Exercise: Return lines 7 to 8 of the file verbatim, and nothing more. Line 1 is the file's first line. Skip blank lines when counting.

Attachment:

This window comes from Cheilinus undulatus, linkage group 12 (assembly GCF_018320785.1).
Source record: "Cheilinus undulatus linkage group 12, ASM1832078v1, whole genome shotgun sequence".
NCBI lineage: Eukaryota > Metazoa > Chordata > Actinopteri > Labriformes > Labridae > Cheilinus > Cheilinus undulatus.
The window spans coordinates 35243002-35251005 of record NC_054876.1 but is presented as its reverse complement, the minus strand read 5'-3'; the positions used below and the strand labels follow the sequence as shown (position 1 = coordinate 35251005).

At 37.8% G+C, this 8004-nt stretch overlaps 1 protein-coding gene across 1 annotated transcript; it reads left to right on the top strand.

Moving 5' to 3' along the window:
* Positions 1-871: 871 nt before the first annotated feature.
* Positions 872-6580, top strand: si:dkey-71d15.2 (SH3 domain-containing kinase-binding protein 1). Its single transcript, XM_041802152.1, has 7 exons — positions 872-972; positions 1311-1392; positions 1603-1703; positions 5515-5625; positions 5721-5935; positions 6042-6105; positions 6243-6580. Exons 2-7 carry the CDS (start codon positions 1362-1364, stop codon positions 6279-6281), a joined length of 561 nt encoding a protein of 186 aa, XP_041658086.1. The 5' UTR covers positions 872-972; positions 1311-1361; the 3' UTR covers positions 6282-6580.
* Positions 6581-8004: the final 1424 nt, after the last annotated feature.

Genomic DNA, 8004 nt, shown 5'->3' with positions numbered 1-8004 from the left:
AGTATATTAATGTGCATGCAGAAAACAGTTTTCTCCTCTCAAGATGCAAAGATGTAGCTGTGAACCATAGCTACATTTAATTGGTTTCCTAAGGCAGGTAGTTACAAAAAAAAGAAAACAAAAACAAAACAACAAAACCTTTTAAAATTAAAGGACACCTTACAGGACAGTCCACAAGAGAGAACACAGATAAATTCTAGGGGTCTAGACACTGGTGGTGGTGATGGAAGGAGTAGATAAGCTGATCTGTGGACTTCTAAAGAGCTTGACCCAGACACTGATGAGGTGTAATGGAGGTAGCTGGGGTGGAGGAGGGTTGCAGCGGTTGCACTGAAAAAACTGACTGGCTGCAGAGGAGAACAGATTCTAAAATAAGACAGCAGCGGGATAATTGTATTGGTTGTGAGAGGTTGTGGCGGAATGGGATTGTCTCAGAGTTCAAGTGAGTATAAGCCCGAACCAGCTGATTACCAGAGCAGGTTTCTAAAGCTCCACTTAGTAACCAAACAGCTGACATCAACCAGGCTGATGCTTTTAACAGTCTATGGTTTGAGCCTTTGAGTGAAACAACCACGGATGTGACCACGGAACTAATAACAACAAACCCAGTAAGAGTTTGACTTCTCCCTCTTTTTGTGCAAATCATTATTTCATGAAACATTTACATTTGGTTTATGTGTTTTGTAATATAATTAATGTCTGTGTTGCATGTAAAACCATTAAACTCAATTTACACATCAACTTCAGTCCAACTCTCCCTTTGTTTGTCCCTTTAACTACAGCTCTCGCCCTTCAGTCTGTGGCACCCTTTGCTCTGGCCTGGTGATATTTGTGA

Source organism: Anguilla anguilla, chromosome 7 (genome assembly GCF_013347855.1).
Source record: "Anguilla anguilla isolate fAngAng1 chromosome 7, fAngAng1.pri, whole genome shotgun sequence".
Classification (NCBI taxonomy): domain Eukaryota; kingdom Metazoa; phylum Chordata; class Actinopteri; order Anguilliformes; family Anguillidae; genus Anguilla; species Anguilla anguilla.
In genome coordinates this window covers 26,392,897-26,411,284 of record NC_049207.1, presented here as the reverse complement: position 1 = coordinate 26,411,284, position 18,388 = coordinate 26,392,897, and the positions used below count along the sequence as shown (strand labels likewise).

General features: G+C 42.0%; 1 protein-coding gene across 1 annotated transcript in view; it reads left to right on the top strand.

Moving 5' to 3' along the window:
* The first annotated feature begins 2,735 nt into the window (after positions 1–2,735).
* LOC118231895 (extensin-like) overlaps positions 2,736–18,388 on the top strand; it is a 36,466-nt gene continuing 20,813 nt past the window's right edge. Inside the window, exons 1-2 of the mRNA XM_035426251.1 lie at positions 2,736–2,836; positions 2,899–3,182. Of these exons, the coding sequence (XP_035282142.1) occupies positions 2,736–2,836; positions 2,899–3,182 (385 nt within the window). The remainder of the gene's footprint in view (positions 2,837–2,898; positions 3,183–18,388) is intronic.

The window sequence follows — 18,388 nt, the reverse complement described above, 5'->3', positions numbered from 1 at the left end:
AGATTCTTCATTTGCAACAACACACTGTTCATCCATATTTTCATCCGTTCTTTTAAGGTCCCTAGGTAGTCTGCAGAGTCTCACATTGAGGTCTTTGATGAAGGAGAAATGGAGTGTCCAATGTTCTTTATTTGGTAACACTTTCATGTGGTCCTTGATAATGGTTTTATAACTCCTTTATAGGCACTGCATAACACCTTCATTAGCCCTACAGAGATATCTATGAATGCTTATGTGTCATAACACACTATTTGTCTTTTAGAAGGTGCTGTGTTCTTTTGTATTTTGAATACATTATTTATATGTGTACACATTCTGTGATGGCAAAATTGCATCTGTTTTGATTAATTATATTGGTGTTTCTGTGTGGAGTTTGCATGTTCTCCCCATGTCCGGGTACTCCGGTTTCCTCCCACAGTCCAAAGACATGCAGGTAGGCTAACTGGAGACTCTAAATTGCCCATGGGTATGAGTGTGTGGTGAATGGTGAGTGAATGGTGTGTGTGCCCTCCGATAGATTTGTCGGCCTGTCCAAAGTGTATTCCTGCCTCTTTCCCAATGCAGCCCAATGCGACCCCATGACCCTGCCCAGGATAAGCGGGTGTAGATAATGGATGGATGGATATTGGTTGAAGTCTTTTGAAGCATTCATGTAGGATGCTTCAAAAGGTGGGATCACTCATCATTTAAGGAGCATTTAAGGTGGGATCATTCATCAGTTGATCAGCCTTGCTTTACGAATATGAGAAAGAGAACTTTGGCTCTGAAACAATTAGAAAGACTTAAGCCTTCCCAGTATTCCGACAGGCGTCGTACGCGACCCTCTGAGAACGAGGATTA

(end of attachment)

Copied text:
* Positions 1-871: 871 nt before the first annotated feature.
* Positions 872-6580, top strand: si:dkey-71d15.2 (SH3 domain-containing kinase-binding protein 1). Its single transcript, XM_041802152.1, has 7 exons — positions 872-972; positions 1311-1392; positions 1603-1703; positions 5515-5625; positions 5721-5935; positions 6042-6105; positions 6243-6580. Exons 2-7 carry the CDS (start codon positions 1362-1364, stop codon positions 6279-6281), a joined length of 561 nt encoding a protein of 186 aa, XP_041658086.1. The 5' UTR covers positions 872-972; positions 1311-1361; the 3' UTR covers positions 6282-6580.